Tag Archives: Sydney

I’ve Been Blogging For 10 years Now

…And I’m Sure As Hell Neither Rich Nor Famous For It

Well, 10years is a long time. It’s been across 3 blogs.

I’m thinking maybe I should consolidate everything into 1 big blog and slap it full of google ads. Let me know what you think.

MLB Opened 2014 In Sydney

I got asked for an opinion about the MLB staging their season opener at the Sydney Cricket Ground last weekend by Pleiades. I do have a bit to say about it but it’s all tangential to what happened. What happened was that the LA Dodgers rolled into town with what we now know to be the highest payroll in baseball and beat Team Australia 4-2 in an exhibition warmup, then the Arizona Diamondbacks twice to open their season 2-0. Also in the fray was the game Team Australia won 5-0 against the D-Backs.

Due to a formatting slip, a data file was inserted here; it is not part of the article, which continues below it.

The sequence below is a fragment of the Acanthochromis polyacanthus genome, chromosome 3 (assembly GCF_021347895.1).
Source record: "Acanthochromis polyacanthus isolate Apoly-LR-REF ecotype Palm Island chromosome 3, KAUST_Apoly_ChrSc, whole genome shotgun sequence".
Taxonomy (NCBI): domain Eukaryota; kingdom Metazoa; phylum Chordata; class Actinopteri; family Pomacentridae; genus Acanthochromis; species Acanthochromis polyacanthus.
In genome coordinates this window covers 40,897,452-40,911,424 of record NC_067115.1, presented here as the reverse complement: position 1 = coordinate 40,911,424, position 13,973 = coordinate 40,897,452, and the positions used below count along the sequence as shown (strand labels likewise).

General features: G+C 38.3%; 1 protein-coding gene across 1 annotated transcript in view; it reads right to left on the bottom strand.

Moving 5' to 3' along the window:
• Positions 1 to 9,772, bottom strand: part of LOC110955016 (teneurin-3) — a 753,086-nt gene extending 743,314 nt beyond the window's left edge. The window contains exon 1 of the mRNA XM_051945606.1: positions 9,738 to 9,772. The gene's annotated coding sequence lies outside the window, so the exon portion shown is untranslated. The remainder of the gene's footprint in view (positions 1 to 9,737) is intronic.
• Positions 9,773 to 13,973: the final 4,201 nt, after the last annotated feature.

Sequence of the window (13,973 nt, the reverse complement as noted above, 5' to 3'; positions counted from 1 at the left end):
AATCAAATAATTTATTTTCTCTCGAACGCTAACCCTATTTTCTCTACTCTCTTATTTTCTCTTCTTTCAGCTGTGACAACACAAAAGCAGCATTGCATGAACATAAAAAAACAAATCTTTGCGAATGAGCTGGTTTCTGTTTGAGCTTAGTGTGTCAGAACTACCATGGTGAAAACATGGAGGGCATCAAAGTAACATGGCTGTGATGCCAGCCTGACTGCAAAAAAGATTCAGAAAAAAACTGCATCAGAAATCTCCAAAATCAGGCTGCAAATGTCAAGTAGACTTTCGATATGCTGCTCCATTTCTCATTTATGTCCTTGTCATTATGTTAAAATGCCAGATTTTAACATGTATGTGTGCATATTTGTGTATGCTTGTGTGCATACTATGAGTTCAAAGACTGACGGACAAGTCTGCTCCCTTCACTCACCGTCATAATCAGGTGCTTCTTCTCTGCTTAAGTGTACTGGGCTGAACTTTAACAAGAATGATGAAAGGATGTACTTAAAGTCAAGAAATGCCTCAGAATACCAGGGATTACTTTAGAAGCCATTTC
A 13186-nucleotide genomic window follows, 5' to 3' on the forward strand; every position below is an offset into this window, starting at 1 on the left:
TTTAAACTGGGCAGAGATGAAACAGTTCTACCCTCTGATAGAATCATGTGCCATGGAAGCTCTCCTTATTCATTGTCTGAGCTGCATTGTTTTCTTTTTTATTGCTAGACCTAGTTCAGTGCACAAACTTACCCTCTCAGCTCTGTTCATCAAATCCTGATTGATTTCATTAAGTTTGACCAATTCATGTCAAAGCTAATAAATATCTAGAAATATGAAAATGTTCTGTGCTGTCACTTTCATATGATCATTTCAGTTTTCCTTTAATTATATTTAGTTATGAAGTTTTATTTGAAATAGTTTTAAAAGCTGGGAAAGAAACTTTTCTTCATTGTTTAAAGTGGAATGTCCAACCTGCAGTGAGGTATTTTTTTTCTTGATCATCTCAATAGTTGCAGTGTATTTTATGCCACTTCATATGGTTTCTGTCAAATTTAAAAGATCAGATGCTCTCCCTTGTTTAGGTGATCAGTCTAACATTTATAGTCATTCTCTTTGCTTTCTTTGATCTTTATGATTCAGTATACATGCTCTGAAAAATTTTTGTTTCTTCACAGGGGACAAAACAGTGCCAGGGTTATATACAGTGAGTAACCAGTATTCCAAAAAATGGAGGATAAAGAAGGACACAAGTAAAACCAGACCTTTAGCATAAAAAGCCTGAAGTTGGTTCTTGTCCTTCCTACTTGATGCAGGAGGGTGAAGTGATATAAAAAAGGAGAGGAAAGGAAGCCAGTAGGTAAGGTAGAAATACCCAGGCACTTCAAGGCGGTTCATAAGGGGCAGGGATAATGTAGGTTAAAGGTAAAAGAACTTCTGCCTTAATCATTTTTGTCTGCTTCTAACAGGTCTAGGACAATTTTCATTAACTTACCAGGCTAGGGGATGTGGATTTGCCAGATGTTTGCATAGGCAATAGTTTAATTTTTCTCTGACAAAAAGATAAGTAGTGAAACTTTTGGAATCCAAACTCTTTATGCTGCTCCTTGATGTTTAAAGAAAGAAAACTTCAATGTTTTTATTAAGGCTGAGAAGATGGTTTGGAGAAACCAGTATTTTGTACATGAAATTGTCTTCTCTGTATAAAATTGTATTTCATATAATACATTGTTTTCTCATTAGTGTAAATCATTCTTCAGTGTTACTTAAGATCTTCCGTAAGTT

Some impressions of the Dodgers… Jeez they’re a bunch of freeswingers. Apart from Adrian Gonzales and Scott Van Slyke, nobody really seemed to work the count at all. And they still won. So I guess that’s talent. They did leave it to the very end when they were losing 0-2 to Team Australia before they broke open for a 4 run top of the 8th. They kept hacking at the first pitch and were  being 1-hit by that time. Of course they went on to essentially beat the D-backs swinging that way so who’s to say they’re wrong? Maybe talent doesn’t need strategem?

Team Australia acquitted themselves well. This was surprising. The 5-0 win over the D-Backs was really surprising. Until of course the D-Backs proceeded to get rolled by the Dodgers in the first two official games. This prompted great commentary from the ESPN commentators saying that more scouts will come to Australia looking for talent. John Smotlz in particular seemed incredibly keen on the idea.